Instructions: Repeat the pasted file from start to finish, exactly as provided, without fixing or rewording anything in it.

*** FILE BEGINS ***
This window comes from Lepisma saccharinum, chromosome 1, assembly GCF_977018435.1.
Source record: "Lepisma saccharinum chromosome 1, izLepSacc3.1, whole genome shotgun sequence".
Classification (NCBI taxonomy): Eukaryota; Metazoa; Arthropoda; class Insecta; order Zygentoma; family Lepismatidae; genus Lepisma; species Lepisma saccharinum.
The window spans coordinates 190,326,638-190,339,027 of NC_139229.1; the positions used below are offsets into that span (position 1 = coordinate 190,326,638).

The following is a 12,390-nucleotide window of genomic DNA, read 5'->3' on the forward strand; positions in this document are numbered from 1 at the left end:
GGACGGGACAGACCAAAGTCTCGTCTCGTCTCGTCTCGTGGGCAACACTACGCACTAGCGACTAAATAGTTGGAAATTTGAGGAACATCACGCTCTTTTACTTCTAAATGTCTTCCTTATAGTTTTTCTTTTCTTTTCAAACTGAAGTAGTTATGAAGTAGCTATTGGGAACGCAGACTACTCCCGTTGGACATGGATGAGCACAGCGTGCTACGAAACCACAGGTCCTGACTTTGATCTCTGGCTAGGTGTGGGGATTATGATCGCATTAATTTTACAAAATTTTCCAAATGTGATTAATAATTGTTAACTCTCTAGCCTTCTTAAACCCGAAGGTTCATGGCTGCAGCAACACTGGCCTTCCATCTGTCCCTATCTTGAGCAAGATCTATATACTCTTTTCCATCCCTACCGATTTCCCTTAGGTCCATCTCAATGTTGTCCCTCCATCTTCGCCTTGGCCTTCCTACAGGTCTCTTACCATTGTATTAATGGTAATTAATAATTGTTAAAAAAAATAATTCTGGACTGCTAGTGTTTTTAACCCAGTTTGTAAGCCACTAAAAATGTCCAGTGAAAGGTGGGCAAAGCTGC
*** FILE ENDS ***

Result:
This window comes from Lepisma saccharinum, chromosome 1, assembly GCF_977018435.1.
Source record: "Lepisma saccharinum chromosome 1, izLepSacc3.1, whole genome shotgun sequence".
Classification (NCBI taxonomy): Eukaryota; Metazoa; Arthropoda; class Insecta; order Zygentoma; family Lepismatidae; genus Lepisma; species Lepisma saccharinum.
The window spans coordinates 190,326,638-190,339,027 of NC_139229.1; the positions used below are offsets into that span (position 1 = coordinate 190,326,638).

The following is a 12,390-nucleotide window of genomic DNA, read 5'->3' on the forward strand; positions in this document are numbered from 1 at the left end:
GGACGGGACAGACCAAAGTCTCGTCTCGTCTCGTCTCGTGGGCAACACTACGCACTAGCGACTAAATAGTTGGAAATTTGAGGAACATCACGCTCTTTTACTTCTAAATGTCTTCCTTATAGTTTTTCTTTTCTTTTCAAACTGAAGTAGTTATGAAGTAGCTATTGGGAACGCAGACTACTCCCGTTGGACATGGATGAGCACAGCGTGCTACGAAACCACAGGTCCTGACTTTGATCTCTGGCTAGGTGTGGGGATTATGATCGCATTAATTTTACAAAATTTTCCAAATGTGATTAATAATTGTTAACTCTCTAGCCTTCTTAAACCCGAAGGTTCATGGCTGCAGCAACACTGGCCTTCCATCTGTCCCTATCTTGAGCAAGATCTATATACTCTTTTCCATCCCTACCGATTTCCCTTAGGTCCATCTCAATGTTGTCCCTCCATCTTCGCCTTGGCCTTCCTACAGGTCTCTTACCATTGTATTAATGGTAATTAATAATTGTTAAAAAAAATAATTCTGGACTGCTAGTGTTTTTAACCCAGTTTGTAAGCCACTAAAAATGTCCAGTGAAAGGTGGGCAAAGCTGC